Tuesday, November 21, 2017

6 Awkward Questions With Zimbabwean Writers #2: Bryony Rheam

Reproduced from James Arnett's  blog: jarnettphd.weebly.com/fulbright-2017-2018/

In the latest instalment of “Six Awkward Questions”, Bulawayo author Bryony Rheam offers thoughtful responses to the admittedly awkward questions. Rheam is the author of the elegant and acclaimed This September Sunpublished by amaBooks; a number of her short stories have appeared in anthologies, including amaBooks’ latest, Moving On; her story of the strain of exile and the tensions it inscribes in families gives us the anthology its title. She describes herself below as the “number one fan” of Agatha Christie, and she is appropriately at work on a crime thriller, which is in the editing process and edging towards print – keep your eyes open!

describe your favourite novel or writer using synaesthetic terms

It has to be Virginia Woolf.  I love her because I relate to her so well.  She was deeply unhappy and, of course, famously committed suicide.  Yet she has this amazing ability to see the beauty of the world and capture it so well.  This trembling, transient beauty comes with the knowledge that nothing lasts; everything dies - but that is part of the beauty as well. The strength of her writing is that she illuminates those tiny, fleeting moments that most of us take for granted, but which make up daily life.

what are some metaphors for your relationship to African writing?

The first would be roadworks with lots of 'detour' signs. Another would be looking for the seventh floor only to be told that the lift only goes to the sixth and I'm not allowed to take the stairs.  I don't really know where I am as an African writer.  I was born in Zimbabwe and have lived most of my life here, but I am white so I don't fit in with the majority and people are also a bit suspicious of white writers. I feel sometimes as though I am muscling in on a space which is not mine.  One of the criticisms of This September Sun was that weren't enough black characters, even though it was essentially a story about a family.  Now if I was to write a book with mainly black characters, I would be accused of appropriation.  Either way, I don't win.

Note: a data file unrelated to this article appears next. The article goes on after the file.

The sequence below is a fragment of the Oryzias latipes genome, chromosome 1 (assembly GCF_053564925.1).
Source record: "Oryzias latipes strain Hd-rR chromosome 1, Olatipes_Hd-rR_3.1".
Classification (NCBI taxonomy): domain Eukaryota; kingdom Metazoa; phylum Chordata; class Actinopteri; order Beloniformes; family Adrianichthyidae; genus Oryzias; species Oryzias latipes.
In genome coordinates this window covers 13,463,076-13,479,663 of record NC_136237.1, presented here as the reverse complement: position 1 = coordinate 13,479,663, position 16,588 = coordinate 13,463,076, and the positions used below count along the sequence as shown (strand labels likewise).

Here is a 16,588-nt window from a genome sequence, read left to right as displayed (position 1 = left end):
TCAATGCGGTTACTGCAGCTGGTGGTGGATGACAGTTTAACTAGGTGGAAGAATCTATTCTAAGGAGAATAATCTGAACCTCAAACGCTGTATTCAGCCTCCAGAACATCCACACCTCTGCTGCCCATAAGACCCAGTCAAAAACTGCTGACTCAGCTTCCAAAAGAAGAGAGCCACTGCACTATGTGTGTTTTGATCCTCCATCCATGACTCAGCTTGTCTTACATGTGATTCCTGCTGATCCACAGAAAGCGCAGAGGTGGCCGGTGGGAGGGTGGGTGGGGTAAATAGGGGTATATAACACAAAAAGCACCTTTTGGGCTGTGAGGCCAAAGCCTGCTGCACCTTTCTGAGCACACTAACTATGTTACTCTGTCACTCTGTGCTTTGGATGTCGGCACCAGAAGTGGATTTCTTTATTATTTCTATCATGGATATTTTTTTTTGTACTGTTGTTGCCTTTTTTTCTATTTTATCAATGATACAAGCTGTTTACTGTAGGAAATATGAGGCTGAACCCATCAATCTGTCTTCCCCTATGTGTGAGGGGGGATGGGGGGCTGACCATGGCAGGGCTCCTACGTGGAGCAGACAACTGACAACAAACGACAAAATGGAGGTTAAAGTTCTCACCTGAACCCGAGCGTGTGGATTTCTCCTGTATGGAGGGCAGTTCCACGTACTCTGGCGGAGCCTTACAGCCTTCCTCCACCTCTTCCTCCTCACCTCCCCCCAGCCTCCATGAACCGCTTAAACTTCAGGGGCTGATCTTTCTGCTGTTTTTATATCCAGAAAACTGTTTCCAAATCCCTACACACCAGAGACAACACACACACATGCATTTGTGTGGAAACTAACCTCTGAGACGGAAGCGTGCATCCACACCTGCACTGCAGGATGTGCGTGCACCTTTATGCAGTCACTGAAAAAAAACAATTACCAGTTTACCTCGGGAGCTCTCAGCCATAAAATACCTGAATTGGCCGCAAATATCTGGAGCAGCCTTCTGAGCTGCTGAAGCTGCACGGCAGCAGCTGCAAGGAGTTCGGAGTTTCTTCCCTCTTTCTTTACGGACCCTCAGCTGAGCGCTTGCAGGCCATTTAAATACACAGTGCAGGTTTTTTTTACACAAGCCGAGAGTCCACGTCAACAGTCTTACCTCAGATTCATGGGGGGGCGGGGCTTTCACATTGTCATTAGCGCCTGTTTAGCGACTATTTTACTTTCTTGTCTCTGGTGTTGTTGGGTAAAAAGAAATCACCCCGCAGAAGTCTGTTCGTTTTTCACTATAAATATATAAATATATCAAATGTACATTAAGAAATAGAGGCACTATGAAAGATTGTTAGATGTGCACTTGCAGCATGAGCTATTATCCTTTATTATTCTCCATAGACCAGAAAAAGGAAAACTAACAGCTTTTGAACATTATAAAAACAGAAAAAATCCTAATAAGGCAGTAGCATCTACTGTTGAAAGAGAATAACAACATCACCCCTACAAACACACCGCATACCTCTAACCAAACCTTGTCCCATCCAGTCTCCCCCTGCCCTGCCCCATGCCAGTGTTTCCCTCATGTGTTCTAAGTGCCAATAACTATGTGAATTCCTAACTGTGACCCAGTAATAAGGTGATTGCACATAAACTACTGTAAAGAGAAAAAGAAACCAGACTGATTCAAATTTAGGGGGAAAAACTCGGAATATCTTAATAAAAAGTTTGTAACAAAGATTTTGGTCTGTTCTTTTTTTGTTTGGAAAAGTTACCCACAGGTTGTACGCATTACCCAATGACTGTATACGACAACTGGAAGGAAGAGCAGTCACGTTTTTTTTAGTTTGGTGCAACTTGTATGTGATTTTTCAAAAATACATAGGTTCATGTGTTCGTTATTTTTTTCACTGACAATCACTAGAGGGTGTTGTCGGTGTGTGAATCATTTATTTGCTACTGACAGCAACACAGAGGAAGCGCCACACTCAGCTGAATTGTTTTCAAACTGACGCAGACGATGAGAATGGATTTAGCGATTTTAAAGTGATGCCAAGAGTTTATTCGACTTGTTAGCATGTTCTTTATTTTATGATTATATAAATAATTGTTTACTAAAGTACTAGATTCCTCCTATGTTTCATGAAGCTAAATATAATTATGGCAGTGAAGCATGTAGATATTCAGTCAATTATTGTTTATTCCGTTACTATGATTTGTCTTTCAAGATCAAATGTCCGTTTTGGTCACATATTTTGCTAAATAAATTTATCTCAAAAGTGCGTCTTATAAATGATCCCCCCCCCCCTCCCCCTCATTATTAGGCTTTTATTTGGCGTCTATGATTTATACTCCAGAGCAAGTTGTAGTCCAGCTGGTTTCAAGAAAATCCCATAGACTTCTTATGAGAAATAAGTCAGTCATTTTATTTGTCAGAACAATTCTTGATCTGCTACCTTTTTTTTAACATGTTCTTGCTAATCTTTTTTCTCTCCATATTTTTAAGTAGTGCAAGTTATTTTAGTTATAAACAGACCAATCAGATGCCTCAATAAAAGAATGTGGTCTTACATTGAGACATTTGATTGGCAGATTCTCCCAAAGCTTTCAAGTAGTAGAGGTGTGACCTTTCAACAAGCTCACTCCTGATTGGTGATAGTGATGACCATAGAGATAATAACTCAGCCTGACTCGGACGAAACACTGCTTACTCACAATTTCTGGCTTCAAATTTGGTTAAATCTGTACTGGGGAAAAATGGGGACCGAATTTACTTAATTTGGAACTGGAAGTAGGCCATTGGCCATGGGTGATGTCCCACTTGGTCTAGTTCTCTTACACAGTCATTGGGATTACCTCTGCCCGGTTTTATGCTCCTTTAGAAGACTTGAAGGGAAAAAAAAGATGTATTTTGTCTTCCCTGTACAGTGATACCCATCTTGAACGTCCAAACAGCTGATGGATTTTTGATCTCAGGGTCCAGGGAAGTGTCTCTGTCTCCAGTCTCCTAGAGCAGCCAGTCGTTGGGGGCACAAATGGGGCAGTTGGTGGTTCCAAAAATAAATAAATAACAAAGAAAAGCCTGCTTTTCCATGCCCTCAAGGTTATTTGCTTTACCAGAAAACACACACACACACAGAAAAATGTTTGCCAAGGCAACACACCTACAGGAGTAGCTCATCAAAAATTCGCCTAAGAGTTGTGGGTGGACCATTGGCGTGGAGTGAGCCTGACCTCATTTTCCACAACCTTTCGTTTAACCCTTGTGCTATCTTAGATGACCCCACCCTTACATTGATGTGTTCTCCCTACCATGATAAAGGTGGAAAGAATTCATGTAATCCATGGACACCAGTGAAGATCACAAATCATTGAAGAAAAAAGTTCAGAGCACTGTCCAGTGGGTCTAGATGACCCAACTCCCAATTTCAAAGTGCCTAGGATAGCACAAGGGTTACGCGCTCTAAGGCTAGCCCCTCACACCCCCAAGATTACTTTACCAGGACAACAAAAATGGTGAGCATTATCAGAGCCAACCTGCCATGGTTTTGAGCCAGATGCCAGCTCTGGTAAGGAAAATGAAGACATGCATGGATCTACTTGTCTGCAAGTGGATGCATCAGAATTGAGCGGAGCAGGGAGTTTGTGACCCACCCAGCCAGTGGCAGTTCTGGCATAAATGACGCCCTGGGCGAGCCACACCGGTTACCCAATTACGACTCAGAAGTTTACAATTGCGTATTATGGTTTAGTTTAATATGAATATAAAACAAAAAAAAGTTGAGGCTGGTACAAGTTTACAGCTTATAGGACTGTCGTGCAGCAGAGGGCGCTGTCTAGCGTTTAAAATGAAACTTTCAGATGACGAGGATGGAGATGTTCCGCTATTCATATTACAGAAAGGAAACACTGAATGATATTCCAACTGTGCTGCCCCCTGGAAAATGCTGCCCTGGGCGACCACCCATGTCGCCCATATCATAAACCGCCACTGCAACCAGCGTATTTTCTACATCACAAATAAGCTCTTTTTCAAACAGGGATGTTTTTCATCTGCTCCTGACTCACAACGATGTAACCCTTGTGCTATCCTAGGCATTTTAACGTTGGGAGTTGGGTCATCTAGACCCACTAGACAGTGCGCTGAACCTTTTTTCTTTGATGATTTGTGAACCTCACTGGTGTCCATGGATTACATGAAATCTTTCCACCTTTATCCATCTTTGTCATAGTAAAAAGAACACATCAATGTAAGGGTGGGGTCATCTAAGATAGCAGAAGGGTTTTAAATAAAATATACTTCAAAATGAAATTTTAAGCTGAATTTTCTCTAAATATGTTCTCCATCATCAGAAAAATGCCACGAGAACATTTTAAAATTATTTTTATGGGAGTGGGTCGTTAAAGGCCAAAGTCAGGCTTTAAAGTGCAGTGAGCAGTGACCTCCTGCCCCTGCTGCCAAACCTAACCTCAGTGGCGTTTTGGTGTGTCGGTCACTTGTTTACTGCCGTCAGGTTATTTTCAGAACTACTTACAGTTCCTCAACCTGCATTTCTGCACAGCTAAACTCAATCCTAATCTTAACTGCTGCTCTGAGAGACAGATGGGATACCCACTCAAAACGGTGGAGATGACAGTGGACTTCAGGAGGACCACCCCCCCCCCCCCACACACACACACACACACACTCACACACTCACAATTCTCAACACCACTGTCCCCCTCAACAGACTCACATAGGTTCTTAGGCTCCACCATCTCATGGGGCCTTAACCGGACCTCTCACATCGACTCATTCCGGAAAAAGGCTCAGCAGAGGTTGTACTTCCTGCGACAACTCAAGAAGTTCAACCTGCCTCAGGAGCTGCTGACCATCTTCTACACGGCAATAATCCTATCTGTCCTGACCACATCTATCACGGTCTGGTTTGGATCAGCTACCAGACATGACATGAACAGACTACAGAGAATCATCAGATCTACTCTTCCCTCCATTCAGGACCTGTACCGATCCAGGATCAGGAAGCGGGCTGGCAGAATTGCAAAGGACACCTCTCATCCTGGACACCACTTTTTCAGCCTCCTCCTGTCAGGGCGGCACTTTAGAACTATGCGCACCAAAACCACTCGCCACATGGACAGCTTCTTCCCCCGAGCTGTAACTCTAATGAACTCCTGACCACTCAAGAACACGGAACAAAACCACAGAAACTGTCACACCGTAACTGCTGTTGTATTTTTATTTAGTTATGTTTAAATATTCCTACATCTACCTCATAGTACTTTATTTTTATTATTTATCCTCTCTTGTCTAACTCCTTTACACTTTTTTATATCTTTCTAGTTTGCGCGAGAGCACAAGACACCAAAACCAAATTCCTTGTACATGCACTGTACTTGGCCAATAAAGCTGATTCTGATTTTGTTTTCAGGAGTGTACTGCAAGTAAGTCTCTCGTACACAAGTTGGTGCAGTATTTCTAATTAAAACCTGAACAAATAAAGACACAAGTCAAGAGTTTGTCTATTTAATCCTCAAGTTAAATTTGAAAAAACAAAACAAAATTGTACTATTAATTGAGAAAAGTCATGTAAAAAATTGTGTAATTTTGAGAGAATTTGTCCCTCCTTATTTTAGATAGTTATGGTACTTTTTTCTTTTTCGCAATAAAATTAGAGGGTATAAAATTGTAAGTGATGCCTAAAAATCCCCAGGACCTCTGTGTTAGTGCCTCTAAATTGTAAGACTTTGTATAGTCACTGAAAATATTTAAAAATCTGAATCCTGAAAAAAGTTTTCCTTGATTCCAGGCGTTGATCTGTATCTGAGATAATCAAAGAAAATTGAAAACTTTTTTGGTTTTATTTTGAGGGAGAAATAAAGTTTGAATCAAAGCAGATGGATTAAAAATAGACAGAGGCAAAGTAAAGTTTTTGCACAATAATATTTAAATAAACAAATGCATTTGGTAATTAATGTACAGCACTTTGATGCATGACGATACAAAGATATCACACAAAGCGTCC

But, on a more positive note, another metaphor would be a wide open space because I think there is a lot of opportunity, a chance to do something different because African literature is coming to a stage of opening up. 

assuming a utopian arc, what is the best thing about Africa in the future?

​I think it's expanding, developing and going forward in a way in which literature from the West is not.  As long as African writers push ahead and challenge Western ideas of Africa - poverty, famine, disease - by writing what they want, then I think we will see great things.  Many British and American writers have become very cynical about the world and this is reflected in the type of books coming out.  I think, to paraphrase Scott Fitzgerald, we have a great capacity for optimism, for seeing a brighter future and not getting stuck in all this angst that the others are.

what habits aid writing most and least?

I love getting up early in the morning and just enjoying the silence if nothing else.  Walking is great for getting ideas and sorting out problems!  I think the staff at Hillside Dams might think I am slightly unbalanced as I walk round talking to myself.  Taking the dogs with me helps me look a little more sane.  I also enjoy meditation, both for the discipline and the peace of mind it lends me. The worst thing to do is to get onto Facebook.  It's best left alone if you want to get anything done.  You think you'll just have a peek, but suddenly a whole hour has gone by and really it's rarely very interesting.

how do you do it?

​I start off with my trusty notepad and pen and just sit and write.  I have another notebook for good lines that come to me, but I have no idea where they are going or what they are about.  I can't say I have a set routine as some days I go and teach and some days I have something I have to do in town. I do have to write in the mornings though; I just can't think in the afternoon, especially if it is very hot.  Also, the afternoons see me running around after my children and making supper.

what is the most exciting book you've read in the past six months?

Unfortunately, I don't read as much as I want to. At the moment I am reading an Agatha Christie - you know I'm her number one fan, don't you? - called The Secret of Chimneys. It actually begins in Bulawayo with two friends meeting after a while apart.  One of them is running desultory tours to Matopos and is bored out of his mind and the other is a hunter/prospector of the Indiana Jones ilk.  The latter pays the former to take some documents to England for him and pretend he is him (hope that makes sense!).  It turns out the documents are diaries of a Count from some weird Eastern European country with a fictional name.  I am enjoying it because it is an early spy thriller, a bit like The Thirty Nine Steps

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